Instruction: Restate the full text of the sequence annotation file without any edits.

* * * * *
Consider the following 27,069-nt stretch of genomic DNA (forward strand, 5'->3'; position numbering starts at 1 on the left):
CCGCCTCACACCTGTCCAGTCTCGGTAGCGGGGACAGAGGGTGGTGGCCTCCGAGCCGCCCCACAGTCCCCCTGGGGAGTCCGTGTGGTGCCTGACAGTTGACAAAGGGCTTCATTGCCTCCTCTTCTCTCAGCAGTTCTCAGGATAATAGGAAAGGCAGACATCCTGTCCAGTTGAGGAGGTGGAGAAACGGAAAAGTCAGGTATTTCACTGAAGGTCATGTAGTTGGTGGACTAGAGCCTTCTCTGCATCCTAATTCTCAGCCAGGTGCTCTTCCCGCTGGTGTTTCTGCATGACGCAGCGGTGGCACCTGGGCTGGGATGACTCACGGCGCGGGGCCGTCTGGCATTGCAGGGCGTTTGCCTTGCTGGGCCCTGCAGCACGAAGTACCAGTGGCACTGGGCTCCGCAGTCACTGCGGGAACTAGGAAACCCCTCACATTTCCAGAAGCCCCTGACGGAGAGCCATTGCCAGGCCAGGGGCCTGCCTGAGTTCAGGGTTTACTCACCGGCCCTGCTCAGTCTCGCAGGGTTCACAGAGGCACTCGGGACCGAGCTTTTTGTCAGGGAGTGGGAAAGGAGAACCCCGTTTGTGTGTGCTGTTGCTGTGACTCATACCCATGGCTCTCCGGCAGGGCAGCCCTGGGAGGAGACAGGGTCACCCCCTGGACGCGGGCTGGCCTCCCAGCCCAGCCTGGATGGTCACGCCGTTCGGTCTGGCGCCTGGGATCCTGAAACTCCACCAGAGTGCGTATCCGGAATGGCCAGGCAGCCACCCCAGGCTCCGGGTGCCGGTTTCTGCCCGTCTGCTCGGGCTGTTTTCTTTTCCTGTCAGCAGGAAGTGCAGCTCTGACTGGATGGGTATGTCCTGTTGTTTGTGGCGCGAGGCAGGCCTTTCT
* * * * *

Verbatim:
Consider the following 27,069-nt stretch of genomic DNA (forward strand, 5'->3'; position numbering starts at 1 on the left):
CCGCCTCACACCTGTCCAGTCTCGGTAGCGGGGACAGAGGGTGGTGGCCTCCGAGCCGCCCCACAGTCCCCCTGGGGAGTCCGTGTGGTGCCTGACAGTTGACAAAGGGCTTCATTGCCTCCTCTTCTCTCAGCAGTTCTCAGGATAATAGGAAAGGCAGACATCCTGTCCAGTTGAGGAGGTGGAGAAACGGAAAAGTCAGGTATTTCACTGAAGGTCATGTAGTTGGTGGACTAGAGCCTTCTCTGCATCCTAATTCTCAGCCAGGTGCTCTTCCCGCTGGTGTTTCTGCATGACGCAGCGGTGGCACCTGGGCTGGGATGACTCACGGCGCGGGGCCGTCTGGCATTGCAGGGCGTTTGCCTTGCTGGGCCCTGCAGCACGAAGTACCAGTGGCACTGGGCTCCGCAGTCACTGCGGGAACTAGGAAACCCCTCACATTTCCAGAAGCCCCTGACGGAGAGCCATTGCCAGGCCAGGGGCCTGCCTGAGTTCAGGGTTTACTCACCGGCCCTGCTCAGTCTCGCAGGGTTCACAGAGGCACTCGGGACCGAGCTTTTTGTCAGGGAGTGGGAAAGGAGAACCCCGTTTGTGTGTGCTGTTGCTGTGACTCATACCCATGGCTCTCCGGCAGGGCAGCCCTGGGAGGAGACAGGGTCACCCCCTGGACGCGGGCTGGCCTCCCAGCCCAGCCTGGATGGTCACGCCGTTCGGTCTGGCGCCTGGGATCCTGAAACTCCACCAGAGTGCGTATCCGGAATGGCCAGGCAGCCACCCCAGGCTCCGGGTGCCGGTTTCTGCCCGTCTGCTCGGGCTGTTTTCTTTTCCTGTCAGCAGGAAGTGCAGCTCTGACTGGATGGGTATGTCCTGTTGTTTGTGGCGCGAGGCAGGCCTTTCT